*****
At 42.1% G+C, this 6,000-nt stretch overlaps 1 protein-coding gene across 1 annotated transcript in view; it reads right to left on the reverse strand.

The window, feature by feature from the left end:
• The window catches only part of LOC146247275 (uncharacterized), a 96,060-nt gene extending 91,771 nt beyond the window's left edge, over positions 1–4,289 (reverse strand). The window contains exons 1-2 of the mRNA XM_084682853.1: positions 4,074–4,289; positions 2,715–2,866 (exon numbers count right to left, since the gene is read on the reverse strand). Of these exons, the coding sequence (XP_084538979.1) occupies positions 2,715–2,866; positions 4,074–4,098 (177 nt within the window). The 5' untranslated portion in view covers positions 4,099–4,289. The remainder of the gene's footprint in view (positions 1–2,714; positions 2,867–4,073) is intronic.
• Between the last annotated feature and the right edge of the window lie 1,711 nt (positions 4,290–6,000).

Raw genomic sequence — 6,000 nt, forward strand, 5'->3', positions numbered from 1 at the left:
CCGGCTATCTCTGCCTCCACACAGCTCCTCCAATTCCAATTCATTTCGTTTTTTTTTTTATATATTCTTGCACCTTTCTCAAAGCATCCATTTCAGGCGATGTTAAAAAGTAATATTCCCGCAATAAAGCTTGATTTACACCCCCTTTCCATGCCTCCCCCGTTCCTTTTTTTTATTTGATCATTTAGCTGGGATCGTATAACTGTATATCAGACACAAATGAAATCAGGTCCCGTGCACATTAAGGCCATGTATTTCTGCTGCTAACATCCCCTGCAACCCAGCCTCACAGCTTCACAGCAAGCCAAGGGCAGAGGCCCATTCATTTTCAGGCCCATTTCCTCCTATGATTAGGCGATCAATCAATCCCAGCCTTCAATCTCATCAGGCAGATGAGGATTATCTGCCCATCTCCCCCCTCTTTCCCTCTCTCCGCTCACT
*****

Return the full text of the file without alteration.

At 42.1% G+C, this 6,000-nt stretch overlaps 1 protein-coding gene across 1 annotated transcript in view; it reads right to left on the reverse strand.

The window, feature by feature from the left end:
• The window catches only part of LOC146247275 (uncharacterized), a 96,060-nt gene extending 91,771 nt beyond the window's left edge, over positions 1–4,289 (reverse strand). The window contains exons 1-2 of the mRNA XM_084682853.1: positions 4,074–4,289; positions 2,715–2,866 (exon numbers count right to left, since the gene is read on the reverse strand). Of these exons, the coding sequence (XP_084538979.1) occupies positions 2,715–2,866; positions 4,074–4,098 (177 nt within the window). The 5' untranslated portion in view covers positions 4,099–4,289. The remainder of the gene's footprint in view (positions 1–2,714; positions 2,867–4,073) is intronic.
• Between the last annotated feature and the right edge of the window lie 1,711 nt (positions 4,290–6,000).

Raw genomic sequence — 6,000 nt, forward strand, 5'->3', positions numbered from 1 at the left:
CCGGCTATCTCTGCCTCCACACAGCTCCTCCAATTCCAATTCATTTCGTTTTTTTTTTTATATATTCTTGCACCTTTCTCAAAGCATCCATTTCAGGCGATGTTAAAAAGTAATATTCCCGCAATAAAGCTTGATTTACACCCCCTTTCCATGCCTCCCCCGTTCCTTTTTTTTATTTGATCATTTAGCTGGGATCGTATAACTGTATATCAGACACAAATGAAATCAGGTCCCGTGCACATTAAGGCCATGTATTTCTGCTGCTAACATCCCCTGCAACCCAGCCTCACAGCTTCACAGCAAGCCAAGGGCAGAGGCCCATTCATTTTCAGGCCCATTTCCTCCTATGATTAGGCGATCAATCAATCCCAGCCTTCAATCTCATCAGGCAGATGAGGATTATCTGCCCATCTCCCCCCTCTTTCCCTCTCTCCGCTCACT